'The Silkworm,' by Robert Galbraith a.k.a. J.K. Rowling
Is J.K. Rowling auditioning to be Hogwarts's next Defense Against the Dark Arts teacher? Consider the grisly crime scene of her latest mystery: "The torso had been slit from throat to pelvis. . . . The intestines were gone, as though they had been eaten. Fabric and flesh had been burned away all over the corpse, heightening the vile impression that it had been cooked and feasted upon. In places the burned, decomposing cadaver was shining, almost liquid in appearance. Four hissing radiators were hastening the decay."
It takes a particularly twisted mind to conjure up those radiators, so why is "likable" the first word that comes to mind upon finishing "The Silkworm"? Surely, that has something to do with Rowling's palpable pleasure in her newly chosen genre (the jig may be up with her Robert Galbraith pseudonym, but the bloom is still on her homicidal rose) and even more to do with her detective hero, who, at the risk of offending, is the second husband of every author's dreams.
Meet, if you haven't already, Cormoran Strike. He's a bruiser in his mid-30s, "large and dark," with "dense, short, curly hair" and "a boxer's broad nose and thick, surly brows." He looks nothing like the famous rock star who happens to be his birth father (and who wants nothing to do with him), and he owes most of his grouchy personality to being a onetime investigator for the Royal Military Police, in which capacity he lost the lower half of his right leg. Even more painful, perhaps, he has lost his beautiful and treacherous girlfriend, Charlotte, who is preparing in the most public way possible to marry a future Scottish viscount.
Strike's private-detective business, at least, is on the upswing. He has recently solved the murder of a famous supermodel (a coup chronicled in Rowling's earlier mystery, "The Cuckoo's Calling") and has acquired a new client in the wife of Owen Quine. Quine is a fleshy, impecunious writer who, despite regarding himself as a genius, is written off by the rest of the publishing world as a "monumentally arrogant, deluded bastard." Under normal circumstances, nobody but his wife would even care that he's gone missing, had he not left behind a mysterious typewritten novel, a perverse "Gothic fairy tale" that contains libelous depictions of his own wife, mistress, literary rival, alcoholic editor, sexually repressed publisher and Gorgonish agent.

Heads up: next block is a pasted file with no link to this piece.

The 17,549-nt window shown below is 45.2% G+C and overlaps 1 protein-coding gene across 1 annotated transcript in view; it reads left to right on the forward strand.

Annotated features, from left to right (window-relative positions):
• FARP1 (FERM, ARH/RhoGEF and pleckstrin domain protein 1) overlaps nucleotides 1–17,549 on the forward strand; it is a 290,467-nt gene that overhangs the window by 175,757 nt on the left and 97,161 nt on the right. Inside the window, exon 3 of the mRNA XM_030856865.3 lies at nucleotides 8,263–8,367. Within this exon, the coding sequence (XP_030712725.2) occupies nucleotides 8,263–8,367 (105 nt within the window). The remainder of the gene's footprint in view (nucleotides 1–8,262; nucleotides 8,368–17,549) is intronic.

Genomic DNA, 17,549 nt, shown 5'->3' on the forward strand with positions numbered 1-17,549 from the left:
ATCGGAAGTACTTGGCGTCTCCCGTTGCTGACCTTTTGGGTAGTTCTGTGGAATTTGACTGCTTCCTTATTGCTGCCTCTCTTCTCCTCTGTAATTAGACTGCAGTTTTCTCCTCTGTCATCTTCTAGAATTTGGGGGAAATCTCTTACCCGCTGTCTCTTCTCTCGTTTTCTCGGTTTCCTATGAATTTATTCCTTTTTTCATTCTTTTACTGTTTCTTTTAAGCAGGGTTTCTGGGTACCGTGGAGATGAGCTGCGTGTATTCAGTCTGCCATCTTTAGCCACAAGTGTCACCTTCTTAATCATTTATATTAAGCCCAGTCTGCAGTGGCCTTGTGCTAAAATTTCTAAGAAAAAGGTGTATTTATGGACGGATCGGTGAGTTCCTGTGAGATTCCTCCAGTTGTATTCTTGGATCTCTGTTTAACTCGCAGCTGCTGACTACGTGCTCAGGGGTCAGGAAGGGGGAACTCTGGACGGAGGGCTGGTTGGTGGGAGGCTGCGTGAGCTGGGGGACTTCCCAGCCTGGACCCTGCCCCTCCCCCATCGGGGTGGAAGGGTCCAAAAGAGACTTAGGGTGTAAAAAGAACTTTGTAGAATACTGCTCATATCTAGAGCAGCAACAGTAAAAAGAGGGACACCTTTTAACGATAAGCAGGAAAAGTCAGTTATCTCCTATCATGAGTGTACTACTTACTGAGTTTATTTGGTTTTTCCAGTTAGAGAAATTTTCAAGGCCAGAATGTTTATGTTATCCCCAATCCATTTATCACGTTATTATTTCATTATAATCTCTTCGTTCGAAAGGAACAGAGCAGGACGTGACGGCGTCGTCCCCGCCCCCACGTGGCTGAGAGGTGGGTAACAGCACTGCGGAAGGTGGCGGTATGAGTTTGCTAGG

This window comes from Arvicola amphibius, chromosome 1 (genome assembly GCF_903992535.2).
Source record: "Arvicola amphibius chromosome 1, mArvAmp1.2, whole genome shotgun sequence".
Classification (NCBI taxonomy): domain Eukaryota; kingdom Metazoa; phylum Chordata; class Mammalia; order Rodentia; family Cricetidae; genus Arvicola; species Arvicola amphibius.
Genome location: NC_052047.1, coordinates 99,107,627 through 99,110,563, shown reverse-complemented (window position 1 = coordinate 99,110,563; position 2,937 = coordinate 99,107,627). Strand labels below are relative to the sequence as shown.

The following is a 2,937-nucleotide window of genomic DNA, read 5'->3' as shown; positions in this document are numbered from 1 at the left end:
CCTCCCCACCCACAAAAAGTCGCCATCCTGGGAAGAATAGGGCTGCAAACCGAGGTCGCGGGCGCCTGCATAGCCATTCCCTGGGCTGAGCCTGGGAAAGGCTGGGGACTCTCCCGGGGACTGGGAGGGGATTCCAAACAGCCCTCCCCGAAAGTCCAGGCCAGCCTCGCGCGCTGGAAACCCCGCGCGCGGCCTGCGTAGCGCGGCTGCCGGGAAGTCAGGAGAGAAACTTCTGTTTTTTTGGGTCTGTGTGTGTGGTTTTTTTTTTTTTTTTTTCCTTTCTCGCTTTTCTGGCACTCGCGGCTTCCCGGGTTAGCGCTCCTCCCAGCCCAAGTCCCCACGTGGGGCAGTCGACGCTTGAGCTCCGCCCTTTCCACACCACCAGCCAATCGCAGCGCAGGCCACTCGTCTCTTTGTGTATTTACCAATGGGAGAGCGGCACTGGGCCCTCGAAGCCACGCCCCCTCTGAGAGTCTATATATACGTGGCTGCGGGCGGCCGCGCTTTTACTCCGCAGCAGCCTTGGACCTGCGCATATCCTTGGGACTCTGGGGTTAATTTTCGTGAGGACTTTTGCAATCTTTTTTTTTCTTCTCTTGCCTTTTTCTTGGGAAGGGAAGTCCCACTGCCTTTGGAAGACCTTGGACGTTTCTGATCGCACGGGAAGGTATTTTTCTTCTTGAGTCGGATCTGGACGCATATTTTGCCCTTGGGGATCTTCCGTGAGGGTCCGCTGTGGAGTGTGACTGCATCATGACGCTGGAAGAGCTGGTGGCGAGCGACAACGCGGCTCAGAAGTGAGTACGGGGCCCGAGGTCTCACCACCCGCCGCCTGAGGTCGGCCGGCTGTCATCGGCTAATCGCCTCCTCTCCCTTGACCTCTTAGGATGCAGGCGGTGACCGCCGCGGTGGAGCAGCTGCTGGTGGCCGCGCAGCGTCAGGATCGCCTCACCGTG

The sphere of suspects is thus gratifyingly small when Quine turns up in an abandoned house, savagely mutilated and doused for good measure in hydrochloric acid. Rowling, as you may have gathered, does not flinch from violence—or sex or obscenity or technology or most any other aspect of modern London life. And yet this is the kind of traditional mystery in which motives and red herrings are dispensed in syringe-like doses from character to character and in which the guilty party stands obligingly in place while being walled around with deduction.
Over the past few decades, writers as various as Ruth Rendell and Kate Atkinson have been mining the British drawing-room mystery for new reserves of wit and psychological acuity, but Rowling is just as happy to walk in the sensible shoes of Ngaio Marsh and Josephine Tey. Nowhere is that clearer than in the pre-feminist passivity of Robin, Strike's gal Friday, who tamps down every professional disappointment, cries tears of joy and is commended for being "the only female in Strike's life who seemed to have no desire to improve or correct him." She has a fiance, but he's such an arrant tosser that we wait, like maiden aunts, for Robin and Cormoran to figure out their true feelings. Will they ever?
Formula, though, has its function. The title of Owen Quine's final novel is Latin for silkworm, a creature that, we learn in passing, is boiled alive for its silk. Rowling seems to offer this as a metaphor for the agonies of art, but has any writer ever been less boiled alive by writing? If anything, what makes "The Silkworm" such a pleasurable read is how avidly Rowling accepts the old rules and embraces (once more) the stability of genre.
Genre is, in fact, the foundation from which her grace notes emerge. She gives us women with "the flickering intensity of badly wired lamps." The "respectful little distance" that is left around a CEO "like the flattened circle of corn that surrounds a rising helicopter." The daily private agonies of a man and his prosthetic leg and the "almost overwhelming desire to leave" that seizes Strike in the midst of his own birthday party.
Again and again, under the most arduous of plot pressures, Rowling finds her threads of silk.